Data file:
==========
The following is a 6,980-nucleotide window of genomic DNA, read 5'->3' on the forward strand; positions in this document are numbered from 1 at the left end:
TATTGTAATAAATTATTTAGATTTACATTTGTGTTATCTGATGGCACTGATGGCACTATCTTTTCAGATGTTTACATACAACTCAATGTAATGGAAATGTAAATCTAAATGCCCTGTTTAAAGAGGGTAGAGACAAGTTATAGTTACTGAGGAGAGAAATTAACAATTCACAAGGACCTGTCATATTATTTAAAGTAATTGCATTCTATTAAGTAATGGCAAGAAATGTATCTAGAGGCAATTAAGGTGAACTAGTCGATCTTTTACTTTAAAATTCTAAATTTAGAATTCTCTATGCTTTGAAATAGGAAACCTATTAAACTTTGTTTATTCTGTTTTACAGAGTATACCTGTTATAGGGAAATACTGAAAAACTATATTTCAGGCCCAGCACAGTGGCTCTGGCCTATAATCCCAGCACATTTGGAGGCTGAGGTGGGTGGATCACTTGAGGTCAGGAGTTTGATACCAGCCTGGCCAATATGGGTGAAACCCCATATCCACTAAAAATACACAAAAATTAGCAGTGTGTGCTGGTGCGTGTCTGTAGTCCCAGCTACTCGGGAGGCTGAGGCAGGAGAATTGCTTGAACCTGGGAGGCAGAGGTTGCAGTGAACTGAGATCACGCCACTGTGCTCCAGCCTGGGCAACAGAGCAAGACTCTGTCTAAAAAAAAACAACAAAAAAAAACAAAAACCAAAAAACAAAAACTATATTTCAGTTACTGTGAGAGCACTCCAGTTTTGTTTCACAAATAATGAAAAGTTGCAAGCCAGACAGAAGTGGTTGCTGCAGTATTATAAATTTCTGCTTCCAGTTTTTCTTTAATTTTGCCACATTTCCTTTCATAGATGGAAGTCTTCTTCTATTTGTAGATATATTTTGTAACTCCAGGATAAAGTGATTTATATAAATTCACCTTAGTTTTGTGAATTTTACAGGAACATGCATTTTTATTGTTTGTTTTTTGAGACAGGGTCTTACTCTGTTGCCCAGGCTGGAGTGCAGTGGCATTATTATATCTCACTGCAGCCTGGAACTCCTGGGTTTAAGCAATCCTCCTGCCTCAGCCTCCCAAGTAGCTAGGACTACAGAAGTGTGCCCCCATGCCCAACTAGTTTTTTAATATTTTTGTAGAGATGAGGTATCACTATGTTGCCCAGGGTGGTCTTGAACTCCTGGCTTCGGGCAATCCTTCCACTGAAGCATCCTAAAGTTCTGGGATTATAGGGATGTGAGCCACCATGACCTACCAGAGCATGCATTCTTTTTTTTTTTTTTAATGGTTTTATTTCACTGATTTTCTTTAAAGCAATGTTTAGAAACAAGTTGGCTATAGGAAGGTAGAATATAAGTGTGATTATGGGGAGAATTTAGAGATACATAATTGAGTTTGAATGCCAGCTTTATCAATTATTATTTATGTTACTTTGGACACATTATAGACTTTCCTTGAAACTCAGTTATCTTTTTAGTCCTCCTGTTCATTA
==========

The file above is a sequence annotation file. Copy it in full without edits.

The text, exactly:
The following is a 6,980-nucleotide window of genomic DNA, read 5'->3' on the forward strand; positions in this document are numbered from 1 at the left end:
TATTGTAATAAATTATTTAGATTTACATTTGTGTTATCTGATGGCACTGATGGCACTATCTTTTCAGATGTTTACATACAACTCAATGTAATGGAAATGTAAATCTAAATGCCCTGTTTAAAGAGGGTAGAGACAAGTTATAGTTACTGAGGAGAGAAATTAACAATTCACAAGGACCTGTCATATTATTTAAAGTAATTGCATTCTATTAAGTAATGGCAAGAAATGTATCTAGAGGCAATTAAGGTGAACTAGTCGATCTTTTACTTTAAAATTCTAAATTTAGAATTCTCTATGCTTTGAAATAGGAAACCTATTAAACTTTGTTTATTCTGTTTTACAGAGTATACCTGTTATAGGGAAATACTGAAAAACTATATTTCAGGCCCAGCACAGTGGCTCTGGCCTATAATCCCAGCACATTTGGAGGCTGAGGTGGGTGGATCACTTGAGGTCAGGAGTTTGATACCAGCCTGGCCAATATGGGTGAAACCCCATATCCACTAAAAATACACAAAAATTAGCAGTGTGTGCTGGTGCGTGTCTGTAGTCCCAGCTACTCGGGAGGCTGAGGCAGGAGAATTGCTTGAACCTGGGAGGCAGAGGTTGCAGTGAACTGAGATCACGCCACTGTGCTCCAGCCTGGGCAACAGAGCAAGACTCTGTCTAAAAAAAAACAACAAAAAAAAACAAAAACCAAAAAACAAAAACTATATTTCAGTTACTGTGAGAGCACTCCAGTTTTGTTTCACAAATAATGAAAAGTTGCAAGCCAGACAGAAGTGGTTGCTGCAGTATTATAAATTTCTGCTTCCAGTTTTTCTTTAATTTTGCCACATTTCCTTTCATAGATGGAAGTCTTCTTCTATTTGTAGATATATTTTGTAACTCCAGGATAAAGTGATTTATATAAATTCACCTTAGTTTTGTGAATTTTACAGGAACATGCATTTTTATTGTTTGTTTTTTGAGACAGGGTCTTACTCTGTTGCCCAGGCTGGAGTGCAGTGGCATTATTATATCTCACTGCAGCCTGGAACTCCTGGGTTTAAGCAATCCTCCTGCCTCAGCCTCCCAAGTAGCTAGGACTACAGAAGTGTGCCCCCATGCCCAACTAGTTTTTTAATATTTTTGTAGAGATGAGGTATCACTATGTTGCCCAGGGTGGTCTTGAACTCCTGGCTTCGGGCAATCCTTCCACTGAAGCATCCTAAAGTTCTGGGATTATAGGGATGTGAGCCACCATGACCTACCAGAGCATGCATTCTTTTTTTTTTTTTTAATGGTTTTATTTCACTGATTTTCTTTAAAGCAATGTTTAGAAACAAGTTGGCTATAGGAAGGTAGAATATAAGTGTGATTATGGGGAGAATTTAGAGATACATAATTGAGTTTGAATGCCAGCTTTATCAATTATTATTTATGTTACTTTGGACACATTATAGACTTTCCTTGAAACTCAGTTATCTTTTTAGTCCTCCTGTTCATTA